Writers of Pro Football Prospectus 2008

05 Aug 2013

Maximizing Fumble Luck

Painting with a broad brush, fumble recoveries are a fairly random event. Offenses tend to recover approximately 50 percent of fumbles. The Mathlete at MGoBlog refines that analysis by breaking down college football fumble events into six distinct categories, and finds that the defensive recovery rate varies considerably depending on how and where the ball hits the ground.

Posted by: Brian Fremeau on 05 Aug 2013

21 comments, Last at 10 Feb 2016, 4:39pm by amyahlom


by Arkaein :: Mon, 08/05/2013 - 12:54pm

This all looks pretty similar to what FO wrote about fumble recoveries 8 years ago. From the FO Basics page:

"Football Outsiders stats treat all fumbles as equal, penalizing them based on the likelihood of each type of fumble (run, pass, sack, etc.) being recovered by the defense."

I think FO went into more detail, but it's apparently in PFP 2005 (which I have, but not with me at the moment) and not on the website. It's unfortunate, because I've wanted to reference the info in discussions about fumble recovery being random, since there is a bit more nuance to the subject.

by Nopal (not verified) :: Wed, 12/18/2013 - 10:38pm

"Football Outsiders stats treat all fumbles as equal, penalizing them based on the likelihood of each type of fumble (run, pass, sack, etc.) being recovered by the defense." Thanks on it.

by ebongreen :: Mon, 08/05/2013 - 1:13pm

It seems to me that at least one of the trends he's observing (specifically the quantity of defensive recoveries beyond the LOS) can be explained pretty readily by the proportion of players from each team likely to be in the area. Defensive players should generally outnumber offensive players beyond the LOS, sometimes dramatically so - e.g. max-protect pass vs. four-man pass rush.

A fumble downfield in those circumstances should present pretty bad odds for an offensive recovery.

by Sisyphus :: Mon, 08/05/2013 - 1:26pm

While you are correct about the numbers the offensive player is the first one who knows that a fumble has occurred giving him a critical lead in the response time. The question that I think might be interesting is what is the recovery rate by the person who fumbled as opposed to a different offensive player. That I suspect becomes relatively higher as you move further past the line of scrimmage as offensive players are looking at defensive players and defensive players are, for the most part, looking at the ball carrier.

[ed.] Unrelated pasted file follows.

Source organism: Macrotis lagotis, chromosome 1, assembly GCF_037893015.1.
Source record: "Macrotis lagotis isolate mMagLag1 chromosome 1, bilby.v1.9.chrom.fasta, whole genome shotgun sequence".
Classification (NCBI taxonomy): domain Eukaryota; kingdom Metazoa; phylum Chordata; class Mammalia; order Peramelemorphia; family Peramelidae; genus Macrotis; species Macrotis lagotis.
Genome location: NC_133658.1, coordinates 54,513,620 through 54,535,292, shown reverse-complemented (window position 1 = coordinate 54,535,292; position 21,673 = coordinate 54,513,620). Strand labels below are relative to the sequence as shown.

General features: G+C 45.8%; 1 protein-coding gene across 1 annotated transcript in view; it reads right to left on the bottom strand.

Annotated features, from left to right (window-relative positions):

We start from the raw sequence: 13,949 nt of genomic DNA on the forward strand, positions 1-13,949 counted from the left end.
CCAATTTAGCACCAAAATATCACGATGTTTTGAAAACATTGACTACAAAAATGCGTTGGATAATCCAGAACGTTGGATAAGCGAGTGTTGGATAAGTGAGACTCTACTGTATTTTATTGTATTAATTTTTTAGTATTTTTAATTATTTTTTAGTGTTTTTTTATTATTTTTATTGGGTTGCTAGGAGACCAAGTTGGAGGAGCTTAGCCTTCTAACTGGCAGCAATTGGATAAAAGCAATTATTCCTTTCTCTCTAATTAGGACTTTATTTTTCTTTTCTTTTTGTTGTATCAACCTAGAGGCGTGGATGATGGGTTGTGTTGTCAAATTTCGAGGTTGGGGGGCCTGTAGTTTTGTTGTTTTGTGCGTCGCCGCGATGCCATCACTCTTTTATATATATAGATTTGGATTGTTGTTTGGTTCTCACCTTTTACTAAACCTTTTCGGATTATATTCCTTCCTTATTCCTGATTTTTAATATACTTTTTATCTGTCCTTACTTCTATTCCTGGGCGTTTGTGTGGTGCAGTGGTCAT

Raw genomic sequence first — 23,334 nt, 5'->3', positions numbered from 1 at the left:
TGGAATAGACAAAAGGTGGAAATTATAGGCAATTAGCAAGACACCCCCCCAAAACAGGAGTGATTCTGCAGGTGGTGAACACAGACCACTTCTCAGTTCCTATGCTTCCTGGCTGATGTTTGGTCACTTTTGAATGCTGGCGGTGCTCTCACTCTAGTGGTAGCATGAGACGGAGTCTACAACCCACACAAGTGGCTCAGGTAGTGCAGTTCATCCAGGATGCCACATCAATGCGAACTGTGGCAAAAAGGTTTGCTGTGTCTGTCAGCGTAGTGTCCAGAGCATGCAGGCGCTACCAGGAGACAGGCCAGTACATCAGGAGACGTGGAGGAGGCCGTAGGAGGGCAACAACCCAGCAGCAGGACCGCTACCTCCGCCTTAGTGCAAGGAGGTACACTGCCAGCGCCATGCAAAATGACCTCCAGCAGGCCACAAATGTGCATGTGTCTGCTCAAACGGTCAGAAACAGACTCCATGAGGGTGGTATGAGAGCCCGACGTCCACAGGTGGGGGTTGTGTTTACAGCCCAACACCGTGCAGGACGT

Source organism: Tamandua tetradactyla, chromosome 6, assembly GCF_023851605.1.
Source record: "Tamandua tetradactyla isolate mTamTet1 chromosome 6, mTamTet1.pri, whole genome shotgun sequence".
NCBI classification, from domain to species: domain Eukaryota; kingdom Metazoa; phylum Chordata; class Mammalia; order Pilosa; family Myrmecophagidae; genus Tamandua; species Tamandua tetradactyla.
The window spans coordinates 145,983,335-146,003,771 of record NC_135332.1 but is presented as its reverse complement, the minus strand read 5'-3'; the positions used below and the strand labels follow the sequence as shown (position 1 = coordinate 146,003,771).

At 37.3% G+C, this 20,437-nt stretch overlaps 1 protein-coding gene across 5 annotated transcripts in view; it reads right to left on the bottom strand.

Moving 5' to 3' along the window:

by Guido Merkens :: Mon, 08/05/2013 - 4:50pm

That would be an interesting breakdown. On one hand, the offensive player knows he fumbled, and he's the most likely to land near the ball. On the other hand, he probably just fumbled because he got tackled, so he might be the only guy on the ground, and won't be able to get to the ball as quickly if it's not near him.

by BaronFoobarstein :: Mon, 08/05/2013 - 6:04pm

Facing also matters. On a strip sack there are probably more offensive players nearby, but five of them are looking the wrong way.

by Karl Cuba :: Mon, 08/05/2013 - 1:39pm

- Didn't Chase Stuart do a study on fumble recovery rates by type of location a few years ago that showed different rates of loss depending on where they occurred?

- Wouldn't it make sense to remove aborted snaps and botched hand offs from the data? They are pretty obviously not a skill you can credit to the defense.

- Someone raised Charles Tillman's propensity to force fumbles and he dismissed it as luck. By all means suggest he is an outlier and that most NFL players don't possess that skill but anyone who has ever seen him play knows that Tillman is more than just lucky.

by White Rose Duelist :: Mon, 08/05/2013 - 5:59pm

Re: Tillman - Forcing fumbles is a skill. Recovering them is not. So it is entirely reasonable that Tillman was better than an average defender at making a ball carrier lose his grip.

by LionInAZ :: Mon, 08/05/2013 - 8:09pm

Since Tillmam's forced fumbles come from punching the ball out of a player's arms, I've always wonder how many of them are clean, i.e., from hitting the ball, rather than punching the ball carrier's arms, which should be a penalty.

by DEW (not verified) :: Tue, 08/06/2013 - 3:27pm

Given that virtually all if not actually all of those punches are shown on replay after the play, I'd say very few of them come from punching the player's arms. I'd expect arm-punching to actually occur on the plays where he attempts to punch the ball loose but fails to do so--in part because his punch missed the ball and was blocked by the arm instead.

by snoopy369 :: Mon, 08/05/2013 - 1:46pm

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by Independent George :: Mon, 08/05/2013 - 1:58pm

But % of fumbles are recovered by the defense when the QB runs into his offensive lineman?

by akn :: Mon, 08/05/2013 - 4:39pm

I am desperately hoping there are enough butt fumbles in the coming years to turn them into meaningful statistic.

by Guido Merkens :: Mon, 08/05/2013 - 4:53pm

Last season, 0.00147%. But last season may have been an outlier.

by steveNC (not verified) :: Tue, 08/06/2013 - 10:24am

*Butt last season may have been an outlier.

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by amyahlom :: Wed, 02/10/2016 - 4:39pm